Salem Police Department vehicles seen near Salem City Hall last November. (Caleb Wolf/Special to Salem Reporter)

A new team from the Salem Police Department will work with the city’s code enforcers to reduce the number of derelict buildings, drug houses and homeless camps.

Lt. Treven Upkes said the new “Problem-Oriented Policing Team” — or POP Team — puts three police officers in closer contact with city code workers to work in areas that have repeated low-level crime.

“Their job is to work for more of a long-term solution than one cop just showing up, making arrests and the problem is over,” said Upkes, the police department spokesman.

Upkes said the team was not formed as a direct response to any one thing, such as homelessness or a rise in crime. He said cities around the country have such teams.

In fact, he noted, the city has been trying to put such a team together for two years but staffing levels have stayed stagnant. Salem police recently reorganized to form it, pulling officers away from duties that could be done by civilians.

 “We don’t have time to do long-term, chronic situations, like a derelict house where we repeatedly get calls – things that need follow up,” Upkes said. “They have the time to address those issues.”

The team started work last month and it already has a case on its hands. Neighbors in south Salem have complained about loitering, littering, noise, trespassing and drug use since opening last year of Willamette Valley Comprehensive Treatment Center, a methadone clinic at 1160 Liberty St. S.E.

Salem City Councilor Tom Andersen, who represents the neighborhood, said after talking with city code enforcement that this would be an issue that falls to the POP Team.

Andersen said neighbors don’t have a problem with the clinic itself or its goals, but felt the clinic could be better managed.

“The tone of everything (neighbors said) was ‘We understand and support this type of situation. We feel for these people who ended up with a bad hand dealt to them, but what we have here is a management problem,’” Andersen said. He later added he's hopeful the two sides can come to a resolution.

Neighbors next door say the clinic brings hundreds of people through the neighborhood each day. One neighbor told Salem Reporter he regularly finds cigarette butts, diapers and syringes near his home and has witnessed fights.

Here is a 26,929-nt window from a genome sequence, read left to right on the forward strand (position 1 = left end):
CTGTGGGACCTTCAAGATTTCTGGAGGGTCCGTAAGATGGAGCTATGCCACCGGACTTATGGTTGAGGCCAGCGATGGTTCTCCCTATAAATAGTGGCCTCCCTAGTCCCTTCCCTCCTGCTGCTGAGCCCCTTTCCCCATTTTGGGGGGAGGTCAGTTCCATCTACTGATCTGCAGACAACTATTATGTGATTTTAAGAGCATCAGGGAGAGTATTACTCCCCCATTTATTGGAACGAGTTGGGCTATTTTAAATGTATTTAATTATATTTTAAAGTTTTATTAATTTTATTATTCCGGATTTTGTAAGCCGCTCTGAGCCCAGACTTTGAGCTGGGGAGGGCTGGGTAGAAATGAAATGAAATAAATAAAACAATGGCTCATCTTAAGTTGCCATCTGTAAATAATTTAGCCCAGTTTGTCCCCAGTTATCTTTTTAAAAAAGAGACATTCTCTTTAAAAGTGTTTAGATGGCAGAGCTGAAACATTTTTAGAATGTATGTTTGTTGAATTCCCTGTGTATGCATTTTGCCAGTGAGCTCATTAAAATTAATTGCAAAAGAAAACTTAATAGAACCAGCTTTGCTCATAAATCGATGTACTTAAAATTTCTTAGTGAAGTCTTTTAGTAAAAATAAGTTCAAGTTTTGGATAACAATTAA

Neighbors aired those complaints to the police team in a meeting on Monday. Jeff Schumacher, chair of the South Central Association of Neighbors, said the meeting went well.

“I think on the neighbors’ end it was a nice fit because the neighbors want to document all of these complaints they have, but they don’t want to wear out the police department by calling them every day,” Schumacher said.. “Neighbors are able to get on the record what their complaints are.”

Representatives from the clinic could not be reached for comment.

According to Upkes, the new team has talked with managers at the center, owned by Tennessee-based Acadia Healthcare, about solutions. He said they suggested the center hire more security guards and put up fencing, among other things.

“Ideally, what we’d want is that the business operates like any other business afterward and nobody calls for enforcement, they operate smoothly, they’re a great neighbor,” said Upkes.

Likewise, that will be the team's goal whenever it gets dispatched, he said.

“It’s like, here’s a hot spot that has more calls for service than the average place in town. If we change all these things, and people stop calling us and criminal activity dies down, our patrol guys don’t have to go there anymore,” he said.

Have a tip? Contact reporter Troy Brynelson at 503-575-9930, [email protected] or @TroyWB.

WILL YOU SUBSCRIBE? If you haven't signed up for a digital subscription to Salem Reporter, please do so to support this kind of local news reporting, brought to you by a team of professional reporters. For $10 a month, you hire that team to work for you all month digging out the news of Salem. Sign up HERE.